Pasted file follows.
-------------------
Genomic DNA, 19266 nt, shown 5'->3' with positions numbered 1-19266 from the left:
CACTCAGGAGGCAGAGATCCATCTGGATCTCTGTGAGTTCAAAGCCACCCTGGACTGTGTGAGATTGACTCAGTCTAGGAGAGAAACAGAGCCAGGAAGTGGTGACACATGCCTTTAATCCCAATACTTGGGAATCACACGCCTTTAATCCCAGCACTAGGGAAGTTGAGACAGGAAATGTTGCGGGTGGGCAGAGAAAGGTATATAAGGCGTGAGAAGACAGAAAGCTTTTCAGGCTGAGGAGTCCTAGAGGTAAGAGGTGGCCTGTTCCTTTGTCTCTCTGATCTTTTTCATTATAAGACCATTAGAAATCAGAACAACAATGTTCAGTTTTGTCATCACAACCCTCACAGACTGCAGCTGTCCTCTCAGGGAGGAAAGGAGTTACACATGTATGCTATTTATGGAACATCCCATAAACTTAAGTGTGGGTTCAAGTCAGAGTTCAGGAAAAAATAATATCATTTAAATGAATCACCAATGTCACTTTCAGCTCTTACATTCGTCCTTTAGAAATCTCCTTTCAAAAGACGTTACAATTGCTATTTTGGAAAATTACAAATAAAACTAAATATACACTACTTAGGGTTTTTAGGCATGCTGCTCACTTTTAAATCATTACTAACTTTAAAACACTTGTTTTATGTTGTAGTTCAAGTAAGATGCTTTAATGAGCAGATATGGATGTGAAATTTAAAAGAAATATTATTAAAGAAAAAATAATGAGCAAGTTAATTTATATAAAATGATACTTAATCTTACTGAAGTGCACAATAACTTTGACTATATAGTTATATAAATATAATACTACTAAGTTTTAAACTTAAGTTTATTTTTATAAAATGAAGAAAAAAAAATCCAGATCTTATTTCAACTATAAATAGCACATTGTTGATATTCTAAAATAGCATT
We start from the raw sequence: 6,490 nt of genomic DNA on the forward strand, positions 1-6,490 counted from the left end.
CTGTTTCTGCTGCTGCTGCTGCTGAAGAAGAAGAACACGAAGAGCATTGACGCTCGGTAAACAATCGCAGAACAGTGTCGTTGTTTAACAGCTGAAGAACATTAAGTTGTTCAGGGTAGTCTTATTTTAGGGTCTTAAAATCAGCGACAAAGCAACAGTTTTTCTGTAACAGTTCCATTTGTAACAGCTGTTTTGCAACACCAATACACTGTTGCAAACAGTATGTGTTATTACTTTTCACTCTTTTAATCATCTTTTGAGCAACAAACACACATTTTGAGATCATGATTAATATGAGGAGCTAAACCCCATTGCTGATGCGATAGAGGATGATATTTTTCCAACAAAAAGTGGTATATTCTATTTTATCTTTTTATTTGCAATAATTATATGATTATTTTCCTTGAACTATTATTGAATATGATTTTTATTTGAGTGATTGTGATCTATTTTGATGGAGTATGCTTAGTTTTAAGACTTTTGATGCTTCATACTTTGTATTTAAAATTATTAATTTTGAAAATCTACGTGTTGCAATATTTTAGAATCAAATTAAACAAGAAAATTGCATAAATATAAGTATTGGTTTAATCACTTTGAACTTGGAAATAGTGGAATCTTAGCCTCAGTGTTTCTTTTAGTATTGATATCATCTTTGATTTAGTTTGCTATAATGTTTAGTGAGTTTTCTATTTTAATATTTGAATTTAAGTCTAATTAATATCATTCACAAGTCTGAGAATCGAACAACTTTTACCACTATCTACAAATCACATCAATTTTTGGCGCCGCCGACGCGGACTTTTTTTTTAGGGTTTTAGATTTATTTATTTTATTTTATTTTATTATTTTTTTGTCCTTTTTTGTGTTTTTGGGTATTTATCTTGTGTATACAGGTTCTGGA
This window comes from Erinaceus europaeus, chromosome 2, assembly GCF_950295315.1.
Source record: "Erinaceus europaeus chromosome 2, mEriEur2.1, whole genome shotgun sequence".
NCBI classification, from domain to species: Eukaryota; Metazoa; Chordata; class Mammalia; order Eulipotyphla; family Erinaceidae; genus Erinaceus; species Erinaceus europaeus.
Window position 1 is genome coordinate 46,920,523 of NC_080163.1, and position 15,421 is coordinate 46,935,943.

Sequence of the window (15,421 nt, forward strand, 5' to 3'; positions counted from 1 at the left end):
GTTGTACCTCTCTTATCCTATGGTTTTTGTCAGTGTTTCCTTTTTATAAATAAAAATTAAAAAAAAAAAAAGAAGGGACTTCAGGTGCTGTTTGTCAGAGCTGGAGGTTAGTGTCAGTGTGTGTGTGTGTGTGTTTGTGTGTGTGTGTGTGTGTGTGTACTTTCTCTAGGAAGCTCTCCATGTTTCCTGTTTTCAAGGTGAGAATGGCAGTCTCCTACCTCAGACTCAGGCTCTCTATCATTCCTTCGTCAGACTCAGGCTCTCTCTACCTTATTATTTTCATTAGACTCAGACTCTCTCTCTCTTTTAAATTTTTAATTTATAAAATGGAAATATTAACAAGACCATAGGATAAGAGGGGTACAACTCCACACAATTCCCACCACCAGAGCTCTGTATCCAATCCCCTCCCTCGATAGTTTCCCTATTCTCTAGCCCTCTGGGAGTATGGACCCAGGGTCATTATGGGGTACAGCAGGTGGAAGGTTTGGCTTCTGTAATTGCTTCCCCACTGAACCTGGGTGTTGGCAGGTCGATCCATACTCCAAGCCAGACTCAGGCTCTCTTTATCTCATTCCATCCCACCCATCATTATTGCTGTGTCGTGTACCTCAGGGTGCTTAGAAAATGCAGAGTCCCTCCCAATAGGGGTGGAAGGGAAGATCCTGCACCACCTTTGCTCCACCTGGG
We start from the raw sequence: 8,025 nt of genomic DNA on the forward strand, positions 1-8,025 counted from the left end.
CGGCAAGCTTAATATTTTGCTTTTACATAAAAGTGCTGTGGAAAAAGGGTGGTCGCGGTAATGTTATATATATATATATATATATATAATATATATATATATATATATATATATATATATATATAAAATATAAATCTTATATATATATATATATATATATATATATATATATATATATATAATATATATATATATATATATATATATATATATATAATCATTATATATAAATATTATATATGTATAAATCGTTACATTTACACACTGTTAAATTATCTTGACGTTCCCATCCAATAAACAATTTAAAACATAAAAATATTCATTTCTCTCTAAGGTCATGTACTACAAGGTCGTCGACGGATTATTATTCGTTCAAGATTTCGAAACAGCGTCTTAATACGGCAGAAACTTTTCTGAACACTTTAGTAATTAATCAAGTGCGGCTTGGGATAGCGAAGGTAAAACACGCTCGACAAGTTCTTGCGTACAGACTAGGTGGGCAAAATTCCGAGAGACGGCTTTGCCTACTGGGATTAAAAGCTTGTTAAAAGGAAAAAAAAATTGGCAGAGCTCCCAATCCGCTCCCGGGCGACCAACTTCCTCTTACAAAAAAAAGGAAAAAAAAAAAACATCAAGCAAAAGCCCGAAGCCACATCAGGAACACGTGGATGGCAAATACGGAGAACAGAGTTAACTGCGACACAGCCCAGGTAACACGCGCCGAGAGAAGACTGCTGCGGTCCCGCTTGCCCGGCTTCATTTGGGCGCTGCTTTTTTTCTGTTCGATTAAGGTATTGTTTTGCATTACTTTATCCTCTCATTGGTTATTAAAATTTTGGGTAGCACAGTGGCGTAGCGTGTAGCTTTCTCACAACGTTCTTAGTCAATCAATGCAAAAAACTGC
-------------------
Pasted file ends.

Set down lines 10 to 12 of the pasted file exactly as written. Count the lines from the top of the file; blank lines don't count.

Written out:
GTTGTACCTCTCTTATCCTATGGTTTTTGTCAGTGTTTCCTTTTTATAAATAAAAATTAAAAAAAAAAAAAGAAGGGACTTCAGGTGCTGTTTGTCAGAGCTGGAGGTTAGTGTCAGTGTGTGTGTGTGTGTGTTTGTGTGTGTGTGTGTGTGTGTGTACTTTCTCTAGGAAGCTCTCCATGTTTCCTGTTTTCAAGGTGAGAATGGCAGTCTCCTACCTCAGACTCAGGCTCTCTATCATTCCTTCGTCAGACTCAGGCTCTCTCTACCTTATTATTTTCATTAGACTCAGACTCTCTCTCTCTTTTAAATTTTTAATTTATAAAATGGAAATATTAACAAGACCATAGGATAAGAGGGGTACAACTCCACACAATTCCCACCACCAGAGCTCTGTATCCAATCCCCTCCCTCGATAGTTTCCCTATTCTCTAGCCCTCTGGGAGTATGGACCCAGGGTCATTATGGGGTACAGCAGGTGGAAGGTTTGGCTTCTGTAATTGCTTCCCCACTGAACCTGGGTGTTGGCAGGTCGATCCATACTCCAAGCCAGACTCAGGCTCTCTTTATCTCATTCCATCCCACCCATCATTATTGCTGTGTCGTGTACCTCAGGGTGCTTAGAAAATGCAGAGTCCCTCCCAATAGGGGTGGAAGGGAAGATCCTGCACCACCTTTGCTCCACCTGGG
We start from the raw sequence: 8,025 nt of genomic DNA on the forward strand, positions 1-8,025 counted from the left end.
CGGCAAGCTTAATATTTTGCTTTTACATAAAAGTGCTGTGGAAAAAGGGTGGTCGCGGTAATGTTATATATATATATATATATATATAATATATATATATATATATATATATATATATATATATAAAATATAAATCTTATATATATATATATATATATATATATATATATATATATATATAATATATATATATATATATATATATATATATATATAATCATTATATATAAATATTATATATGTATAAATCGTTACATTTACACACTGTTAAATTATCTTGACGTTCCCATCCAATAAACAATTTAAAACATAAAAATATTCATTTCTCTCTAAGGTCATGTACTACAAGGTCGTCGACGGATTATTATTCGTTCAAGATTTCGAAACAGCGTCTTAATACGGCAGAAACTTTTCTGAACACTTTAGTAATTAATCAAGTGCGGCTTGGGATAGCGAAGGTAAAACACGCTCGACAAGTTCTTGCGTACAGACTAGGTGGGCAAAATTCCGAGAGACGGCTTTGCCTACTGGGATTAAAAGCTTGTTAAAAGGAAAAAAAAATTGGCAGAGCTCCCAATCCGCTCCCGGGCGACCAACTTCCTCTTACAAAAAAAAGGAAAAAAAAAAAACATCAAGCAAAAGCCCGAAGCCACATCAGGAACACGTGGATGGCAAATACGGAGAACAGAGTTAACTGCGACACAGCCCAGGTAACACGCGCCGAGAGAAGACTGCTGCGGTCCCGCTTGCCCGGCTTCATTTGGGCGCTGCTTTTTTTCTGTTCGATTAAGGTATTGTTTTGCATTACTTTATCCTCTCATTGGTTATTAAAATTTTGGGTAGCACAGTGGCGTAGCGTGTAGCTTTCTCACAACGTTCTTAGTCAATCAATGCAAAAAACTGC